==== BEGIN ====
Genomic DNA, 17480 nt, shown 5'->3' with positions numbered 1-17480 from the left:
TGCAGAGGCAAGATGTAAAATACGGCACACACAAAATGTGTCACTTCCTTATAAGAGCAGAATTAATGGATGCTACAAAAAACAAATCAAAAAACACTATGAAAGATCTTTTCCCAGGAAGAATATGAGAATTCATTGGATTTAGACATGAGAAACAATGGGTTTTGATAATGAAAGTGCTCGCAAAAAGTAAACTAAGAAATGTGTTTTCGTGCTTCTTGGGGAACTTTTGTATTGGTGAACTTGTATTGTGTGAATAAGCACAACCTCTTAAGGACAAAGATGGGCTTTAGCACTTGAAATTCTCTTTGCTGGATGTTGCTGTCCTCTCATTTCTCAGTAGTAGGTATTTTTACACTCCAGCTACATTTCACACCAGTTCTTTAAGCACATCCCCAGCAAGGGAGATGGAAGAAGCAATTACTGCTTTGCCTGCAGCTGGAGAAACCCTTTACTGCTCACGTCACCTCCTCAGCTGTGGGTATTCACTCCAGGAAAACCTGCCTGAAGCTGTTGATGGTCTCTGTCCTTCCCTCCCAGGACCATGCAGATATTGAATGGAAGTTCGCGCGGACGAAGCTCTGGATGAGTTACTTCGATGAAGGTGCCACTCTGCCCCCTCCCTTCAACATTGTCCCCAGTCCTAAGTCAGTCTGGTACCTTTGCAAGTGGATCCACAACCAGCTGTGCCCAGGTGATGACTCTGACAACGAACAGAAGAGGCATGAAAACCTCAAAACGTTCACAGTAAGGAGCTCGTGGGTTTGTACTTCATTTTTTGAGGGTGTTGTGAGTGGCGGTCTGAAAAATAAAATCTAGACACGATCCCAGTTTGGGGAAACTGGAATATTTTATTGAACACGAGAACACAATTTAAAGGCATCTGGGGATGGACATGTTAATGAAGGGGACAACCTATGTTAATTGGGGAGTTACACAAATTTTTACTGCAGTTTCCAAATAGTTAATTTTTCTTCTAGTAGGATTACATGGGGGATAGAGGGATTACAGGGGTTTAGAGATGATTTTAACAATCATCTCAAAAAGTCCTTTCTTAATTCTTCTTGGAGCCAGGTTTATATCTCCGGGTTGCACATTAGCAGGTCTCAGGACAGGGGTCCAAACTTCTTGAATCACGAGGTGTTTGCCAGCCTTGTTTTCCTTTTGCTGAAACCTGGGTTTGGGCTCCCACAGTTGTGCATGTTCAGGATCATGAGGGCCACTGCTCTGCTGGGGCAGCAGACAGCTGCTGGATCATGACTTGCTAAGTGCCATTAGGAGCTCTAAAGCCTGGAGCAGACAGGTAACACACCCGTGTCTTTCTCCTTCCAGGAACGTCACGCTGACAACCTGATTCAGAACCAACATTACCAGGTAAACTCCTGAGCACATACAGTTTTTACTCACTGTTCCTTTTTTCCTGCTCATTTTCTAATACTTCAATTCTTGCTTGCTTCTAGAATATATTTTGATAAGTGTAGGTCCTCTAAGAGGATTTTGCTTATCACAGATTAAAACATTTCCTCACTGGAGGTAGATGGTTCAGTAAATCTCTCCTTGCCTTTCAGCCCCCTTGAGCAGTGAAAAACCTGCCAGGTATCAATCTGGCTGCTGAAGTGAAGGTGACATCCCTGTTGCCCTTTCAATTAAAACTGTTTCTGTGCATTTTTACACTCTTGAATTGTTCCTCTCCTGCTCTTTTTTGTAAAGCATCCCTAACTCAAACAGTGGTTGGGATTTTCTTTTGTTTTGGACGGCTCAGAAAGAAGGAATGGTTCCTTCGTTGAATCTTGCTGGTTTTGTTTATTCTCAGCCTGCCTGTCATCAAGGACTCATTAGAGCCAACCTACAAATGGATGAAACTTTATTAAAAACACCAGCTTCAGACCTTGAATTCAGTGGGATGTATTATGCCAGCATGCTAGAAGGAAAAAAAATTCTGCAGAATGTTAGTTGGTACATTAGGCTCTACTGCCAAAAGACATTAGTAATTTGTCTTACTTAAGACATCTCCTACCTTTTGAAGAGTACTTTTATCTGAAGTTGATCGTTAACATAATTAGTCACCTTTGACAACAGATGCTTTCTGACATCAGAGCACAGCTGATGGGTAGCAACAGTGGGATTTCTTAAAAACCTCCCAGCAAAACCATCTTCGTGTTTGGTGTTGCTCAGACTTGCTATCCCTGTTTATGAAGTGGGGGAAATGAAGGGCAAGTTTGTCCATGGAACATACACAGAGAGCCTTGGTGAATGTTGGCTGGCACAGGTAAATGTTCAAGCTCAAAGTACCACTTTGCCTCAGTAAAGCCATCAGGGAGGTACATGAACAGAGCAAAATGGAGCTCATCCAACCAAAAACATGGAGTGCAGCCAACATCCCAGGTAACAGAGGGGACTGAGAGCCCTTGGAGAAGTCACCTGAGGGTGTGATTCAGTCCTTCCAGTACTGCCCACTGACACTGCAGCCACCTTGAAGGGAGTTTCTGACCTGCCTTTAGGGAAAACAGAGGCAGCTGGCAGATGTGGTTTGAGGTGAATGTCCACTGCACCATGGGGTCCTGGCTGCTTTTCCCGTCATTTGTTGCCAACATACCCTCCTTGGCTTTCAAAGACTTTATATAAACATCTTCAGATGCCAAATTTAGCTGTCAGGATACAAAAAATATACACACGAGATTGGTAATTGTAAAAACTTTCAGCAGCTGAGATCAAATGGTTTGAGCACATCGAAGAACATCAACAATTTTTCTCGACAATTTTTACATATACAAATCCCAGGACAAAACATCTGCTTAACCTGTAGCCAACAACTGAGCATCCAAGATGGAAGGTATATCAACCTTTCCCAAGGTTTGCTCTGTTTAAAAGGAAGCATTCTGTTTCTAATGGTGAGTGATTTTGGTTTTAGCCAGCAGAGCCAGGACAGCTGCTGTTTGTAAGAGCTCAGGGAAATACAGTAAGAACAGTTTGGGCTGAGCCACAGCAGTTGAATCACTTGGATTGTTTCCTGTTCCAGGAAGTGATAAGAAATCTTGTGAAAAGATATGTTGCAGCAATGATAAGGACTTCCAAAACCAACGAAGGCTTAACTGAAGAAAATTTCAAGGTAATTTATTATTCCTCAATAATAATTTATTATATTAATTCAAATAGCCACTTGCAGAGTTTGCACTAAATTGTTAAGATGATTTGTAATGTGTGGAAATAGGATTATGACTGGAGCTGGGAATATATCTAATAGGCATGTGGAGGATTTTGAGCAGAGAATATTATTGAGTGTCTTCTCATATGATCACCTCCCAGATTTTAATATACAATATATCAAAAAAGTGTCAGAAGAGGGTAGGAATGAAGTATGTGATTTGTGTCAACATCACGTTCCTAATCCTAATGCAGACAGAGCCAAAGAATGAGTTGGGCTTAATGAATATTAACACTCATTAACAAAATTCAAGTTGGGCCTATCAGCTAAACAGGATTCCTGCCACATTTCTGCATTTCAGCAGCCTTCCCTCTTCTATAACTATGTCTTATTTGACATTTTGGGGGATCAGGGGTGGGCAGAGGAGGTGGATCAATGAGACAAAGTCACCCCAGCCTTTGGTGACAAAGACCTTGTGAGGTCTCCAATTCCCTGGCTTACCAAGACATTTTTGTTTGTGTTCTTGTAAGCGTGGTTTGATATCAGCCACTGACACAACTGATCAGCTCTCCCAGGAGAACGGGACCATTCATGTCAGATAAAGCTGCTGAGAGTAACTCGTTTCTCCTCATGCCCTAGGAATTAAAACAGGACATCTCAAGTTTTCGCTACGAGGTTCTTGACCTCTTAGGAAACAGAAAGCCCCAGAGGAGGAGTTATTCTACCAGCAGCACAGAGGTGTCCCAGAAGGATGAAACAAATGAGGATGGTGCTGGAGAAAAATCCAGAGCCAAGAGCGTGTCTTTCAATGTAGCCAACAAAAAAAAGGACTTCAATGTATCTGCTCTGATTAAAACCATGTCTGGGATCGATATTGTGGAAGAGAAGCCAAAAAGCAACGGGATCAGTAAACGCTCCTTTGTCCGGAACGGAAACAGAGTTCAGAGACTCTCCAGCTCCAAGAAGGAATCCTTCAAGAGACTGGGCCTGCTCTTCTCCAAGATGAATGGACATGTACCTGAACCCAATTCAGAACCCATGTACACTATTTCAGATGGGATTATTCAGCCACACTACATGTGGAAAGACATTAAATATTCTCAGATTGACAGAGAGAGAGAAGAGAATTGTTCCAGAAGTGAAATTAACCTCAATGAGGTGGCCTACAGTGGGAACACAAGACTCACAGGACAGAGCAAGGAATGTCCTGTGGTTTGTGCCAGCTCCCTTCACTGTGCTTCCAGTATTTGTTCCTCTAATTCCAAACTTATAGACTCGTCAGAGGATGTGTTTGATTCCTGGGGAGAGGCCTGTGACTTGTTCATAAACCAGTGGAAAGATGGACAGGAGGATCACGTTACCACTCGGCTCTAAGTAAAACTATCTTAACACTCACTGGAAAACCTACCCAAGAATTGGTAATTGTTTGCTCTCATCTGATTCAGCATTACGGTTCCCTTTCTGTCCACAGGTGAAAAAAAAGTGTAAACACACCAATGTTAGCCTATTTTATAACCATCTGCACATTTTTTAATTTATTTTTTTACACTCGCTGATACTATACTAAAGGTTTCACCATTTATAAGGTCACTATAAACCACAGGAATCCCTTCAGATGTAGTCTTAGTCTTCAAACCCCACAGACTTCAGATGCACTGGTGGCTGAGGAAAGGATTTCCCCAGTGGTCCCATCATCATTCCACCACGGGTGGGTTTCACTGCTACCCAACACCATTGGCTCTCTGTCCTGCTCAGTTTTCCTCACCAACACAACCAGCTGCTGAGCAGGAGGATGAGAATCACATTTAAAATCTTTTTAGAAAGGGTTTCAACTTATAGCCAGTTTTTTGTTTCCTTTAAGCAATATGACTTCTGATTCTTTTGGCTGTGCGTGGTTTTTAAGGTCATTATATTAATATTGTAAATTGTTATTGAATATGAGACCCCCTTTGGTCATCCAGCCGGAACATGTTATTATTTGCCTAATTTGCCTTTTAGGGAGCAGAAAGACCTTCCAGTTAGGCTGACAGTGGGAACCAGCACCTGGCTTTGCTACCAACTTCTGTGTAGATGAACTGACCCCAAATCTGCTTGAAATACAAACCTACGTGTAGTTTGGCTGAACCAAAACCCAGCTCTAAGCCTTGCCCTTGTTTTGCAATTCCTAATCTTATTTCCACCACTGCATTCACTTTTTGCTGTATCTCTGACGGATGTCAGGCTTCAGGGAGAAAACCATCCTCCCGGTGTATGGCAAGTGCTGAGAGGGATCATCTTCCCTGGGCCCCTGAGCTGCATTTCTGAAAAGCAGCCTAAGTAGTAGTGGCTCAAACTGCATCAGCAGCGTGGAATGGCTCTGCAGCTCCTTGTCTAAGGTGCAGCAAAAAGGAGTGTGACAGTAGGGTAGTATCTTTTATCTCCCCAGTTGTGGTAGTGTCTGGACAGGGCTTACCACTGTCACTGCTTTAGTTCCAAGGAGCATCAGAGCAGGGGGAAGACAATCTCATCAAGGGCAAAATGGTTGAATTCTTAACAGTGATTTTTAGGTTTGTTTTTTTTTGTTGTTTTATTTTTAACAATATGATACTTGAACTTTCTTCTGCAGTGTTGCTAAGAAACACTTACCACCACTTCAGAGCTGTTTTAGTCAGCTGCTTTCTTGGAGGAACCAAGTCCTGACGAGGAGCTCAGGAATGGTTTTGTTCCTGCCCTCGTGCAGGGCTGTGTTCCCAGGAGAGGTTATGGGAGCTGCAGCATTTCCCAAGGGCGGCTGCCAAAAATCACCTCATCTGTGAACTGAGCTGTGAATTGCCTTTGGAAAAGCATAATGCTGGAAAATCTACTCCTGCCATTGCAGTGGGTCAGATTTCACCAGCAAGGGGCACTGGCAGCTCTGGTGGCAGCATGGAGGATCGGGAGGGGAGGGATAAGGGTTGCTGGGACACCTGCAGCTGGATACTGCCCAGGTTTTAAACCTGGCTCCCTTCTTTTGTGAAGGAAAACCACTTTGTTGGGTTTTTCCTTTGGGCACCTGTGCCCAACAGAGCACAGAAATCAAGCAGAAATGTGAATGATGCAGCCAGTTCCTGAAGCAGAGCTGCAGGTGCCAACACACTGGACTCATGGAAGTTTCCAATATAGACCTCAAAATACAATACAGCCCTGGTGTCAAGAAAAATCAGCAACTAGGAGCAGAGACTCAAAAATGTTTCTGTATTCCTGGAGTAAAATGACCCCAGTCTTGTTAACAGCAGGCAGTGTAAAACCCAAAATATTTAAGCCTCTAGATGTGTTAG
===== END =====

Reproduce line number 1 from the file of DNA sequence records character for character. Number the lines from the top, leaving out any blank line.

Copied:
Genomic DNA, 17480 nt, shown 5'->3' with positions numbered 1-17480 from the left: